Sunday, October 21, 2012

Sensory Experiences

I've neglected this blog lately. I've had a lot going on personally for the last two months and I'm afraid that I've neglected my horses, too. They are still cared for, fed and watered, but the neglect has come from how little time I have to spend with them. They are fine but I know they miss me as much as I miss them. When I do have a few minutes to spend with them, they fight over my attention as if it was a sweet delectable treat. They do need that attention now. The cockle burrs are out and clinging to every bit of mane and tail. I spent hours one day last week picking them out but it was a futile effort. They seemed to have acquired twice as many the next day. But I will keep trying and hopefully Steve will get his bushhog back on the farm and cut those demon weed down, ha.

Danny is growing ever taller and it does seem, ever sweeter. He is the gentlest, calmest little guy and he ran with me yesterday, me huffing along with my overweight body and him, doing the smoothest, sharpest fox trot you'd ever want to see. I need new photos of him. I also need to start working with him, preparing him to go under saddle by Spring I hope. Also,hopefully, I can film a lot along the way of that training so that I can share this with my friend, Huston Jenkins, in Missouri.

I was reminded today of a small part of why I love horses so much. The DHC challenge for today was to use your 5 senses to describe a memory involving nature. Not surprising is the fact that my memory involved horses. What is surprising is how my earliest tactile memory is of a horse but it took me 49 years to get one of my own. I don't know how I lived so long without a horse in my life. There's so much to remember and cherish, the sweet aroma of burying your nose in the horse's mane and taking in an odor that is a mix of sweet hay, flowers and sunshine, the coarse feel of the mane against your face and in your hand as you mount, the squeak of the leather and smell of saddle soap and leather, the soft nicker of the horse and its even softer nuzzle, the feel of a tender breeze caressing your skin and the gentle rays of sunshine warming it, feeling the horse move underneath you, connecting with the horse and appreciating how it responds to even subtle cues and soft hands, looking around at this beautiful country we live in and seeing so much green, so green that you can actually smell it, almost feel it and a blue sky above that dazzles, and finally, looking into those soft brown eyes and having them look back at you, whispering softly and knowing as a child or an adult and, even when others scoff, that the horse understands, on some level, it always understands.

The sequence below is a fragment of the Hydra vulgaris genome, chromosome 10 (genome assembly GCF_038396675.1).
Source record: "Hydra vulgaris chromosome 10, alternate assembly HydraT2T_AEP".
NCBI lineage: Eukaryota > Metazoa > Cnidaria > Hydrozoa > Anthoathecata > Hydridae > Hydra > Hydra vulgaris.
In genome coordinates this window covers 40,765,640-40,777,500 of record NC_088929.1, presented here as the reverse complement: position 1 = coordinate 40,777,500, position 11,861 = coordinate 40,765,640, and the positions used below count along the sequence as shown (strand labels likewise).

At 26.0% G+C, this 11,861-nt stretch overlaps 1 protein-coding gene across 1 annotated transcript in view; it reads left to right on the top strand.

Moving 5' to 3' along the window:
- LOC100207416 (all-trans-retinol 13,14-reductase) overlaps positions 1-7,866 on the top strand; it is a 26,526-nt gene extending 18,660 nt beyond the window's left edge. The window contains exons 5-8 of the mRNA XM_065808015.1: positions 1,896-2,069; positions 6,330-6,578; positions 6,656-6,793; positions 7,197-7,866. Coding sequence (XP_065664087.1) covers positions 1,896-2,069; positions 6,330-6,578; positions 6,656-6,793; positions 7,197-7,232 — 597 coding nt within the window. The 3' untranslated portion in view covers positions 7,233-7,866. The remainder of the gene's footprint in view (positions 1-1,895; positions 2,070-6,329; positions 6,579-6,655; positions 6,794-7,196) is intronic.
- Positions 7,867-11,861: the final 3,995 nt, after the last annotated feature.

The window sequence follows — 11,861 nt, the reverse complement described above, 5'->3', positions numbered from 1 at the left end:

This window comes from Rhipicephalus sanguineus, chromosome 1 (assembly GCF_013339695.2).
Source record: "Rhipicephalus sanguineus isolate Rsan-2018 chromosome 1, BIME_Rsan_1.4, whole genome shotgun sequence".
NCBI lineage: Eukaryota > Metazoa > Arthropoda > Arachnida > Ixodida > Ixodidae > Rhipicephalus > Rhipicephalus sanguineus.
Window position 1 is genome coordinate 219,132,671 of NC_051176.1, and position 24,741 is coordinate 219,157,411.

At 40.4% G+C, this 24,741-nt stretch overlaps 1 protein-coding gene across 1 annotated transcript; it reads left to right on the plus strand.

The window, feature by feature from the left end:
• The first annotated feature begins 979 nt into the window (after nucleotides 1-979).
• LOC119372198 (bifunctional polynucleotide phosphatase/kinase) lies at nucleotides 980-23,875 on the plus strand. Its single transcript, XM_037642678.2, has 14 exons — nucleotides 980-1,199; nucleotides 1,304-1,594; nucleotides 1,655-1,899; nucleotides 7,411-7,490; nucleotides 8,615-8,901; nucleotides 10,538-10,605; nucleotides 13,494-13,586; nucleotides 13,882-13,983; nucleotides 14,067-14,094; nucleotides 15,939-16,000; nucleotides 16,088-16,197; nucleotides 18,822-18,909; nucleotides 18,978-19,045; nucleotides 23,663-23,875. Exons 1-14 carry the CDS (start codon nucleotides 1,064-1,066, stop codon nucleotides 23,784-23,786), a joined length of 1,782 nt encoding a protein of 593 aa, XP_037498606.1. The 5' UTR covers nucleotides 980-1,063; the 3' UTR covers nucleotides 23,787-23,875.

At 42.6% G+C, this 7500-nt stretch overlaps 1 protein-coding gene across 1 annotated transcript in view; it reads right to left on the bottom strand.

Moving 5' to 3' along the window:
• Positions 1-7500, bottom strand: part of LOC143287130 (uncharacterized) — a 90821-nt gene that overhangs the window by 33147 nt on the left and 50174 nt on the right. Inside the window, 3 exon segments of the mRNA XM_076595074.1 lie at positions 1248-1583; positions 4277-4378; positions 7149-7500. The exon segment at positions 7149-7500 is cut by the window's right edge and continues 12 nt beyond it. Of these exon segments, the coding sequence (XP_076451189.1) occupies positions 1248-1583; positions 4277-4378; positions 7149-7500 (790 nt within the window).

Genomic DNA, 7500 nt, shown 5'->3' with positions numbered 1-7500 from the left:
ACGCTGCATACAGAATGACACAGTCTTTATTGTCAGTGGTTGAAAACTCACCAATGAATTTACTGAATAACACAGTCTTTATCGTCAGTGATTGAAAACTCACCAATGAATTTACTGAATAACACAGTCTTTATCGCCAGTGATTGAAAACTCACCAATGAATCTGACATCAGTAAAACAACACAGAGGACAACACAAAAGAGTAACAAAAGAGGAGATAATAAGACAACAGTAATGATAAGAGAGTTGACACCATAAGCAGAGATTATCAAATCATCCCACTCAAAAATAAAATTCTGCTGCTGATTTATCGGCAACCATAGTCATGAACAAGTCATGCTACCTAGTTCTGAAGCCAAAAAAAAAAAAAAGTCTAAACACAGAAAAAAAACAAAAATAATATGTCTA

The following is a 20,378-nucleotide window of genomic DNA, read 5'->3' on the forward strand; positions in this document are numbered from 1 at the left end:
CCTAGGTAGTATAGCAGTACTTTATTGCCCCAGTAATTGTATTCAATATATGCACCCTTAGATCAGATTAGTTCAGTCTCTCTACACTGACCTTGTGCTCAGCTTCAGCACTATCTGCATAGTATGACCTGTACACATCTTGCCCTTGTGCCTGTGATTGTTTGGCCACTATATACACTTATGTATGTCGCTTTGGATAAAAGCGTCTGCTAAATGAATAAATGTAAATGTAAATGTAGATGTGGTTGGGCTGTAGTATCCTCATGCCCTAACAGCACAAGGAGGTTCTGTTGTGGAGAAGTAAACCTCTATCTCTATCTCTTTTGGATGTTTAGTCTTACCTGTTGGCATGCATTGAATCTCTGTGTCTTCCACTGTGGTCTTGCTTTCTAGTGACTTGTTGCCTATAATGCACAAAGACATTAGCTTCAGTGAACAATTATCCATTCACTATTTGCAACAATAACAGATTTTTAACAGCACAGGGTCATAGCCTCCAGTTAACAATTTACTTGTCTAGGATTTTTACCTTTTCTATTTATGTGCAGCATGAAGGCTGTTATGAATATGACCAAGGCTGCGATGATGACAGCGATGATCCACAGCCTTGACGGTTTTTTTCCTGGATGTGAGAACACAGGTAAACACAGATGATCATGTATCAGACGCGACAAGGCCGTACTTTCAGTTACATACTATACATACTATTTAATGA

And now, I think I'll take the time or make the time to go and visit for a while with my horses. I'll breath in their sweet odor, caress those gentle muzzles, and obediently scratch the itchy spots they point out.....they have me so well trained. :)

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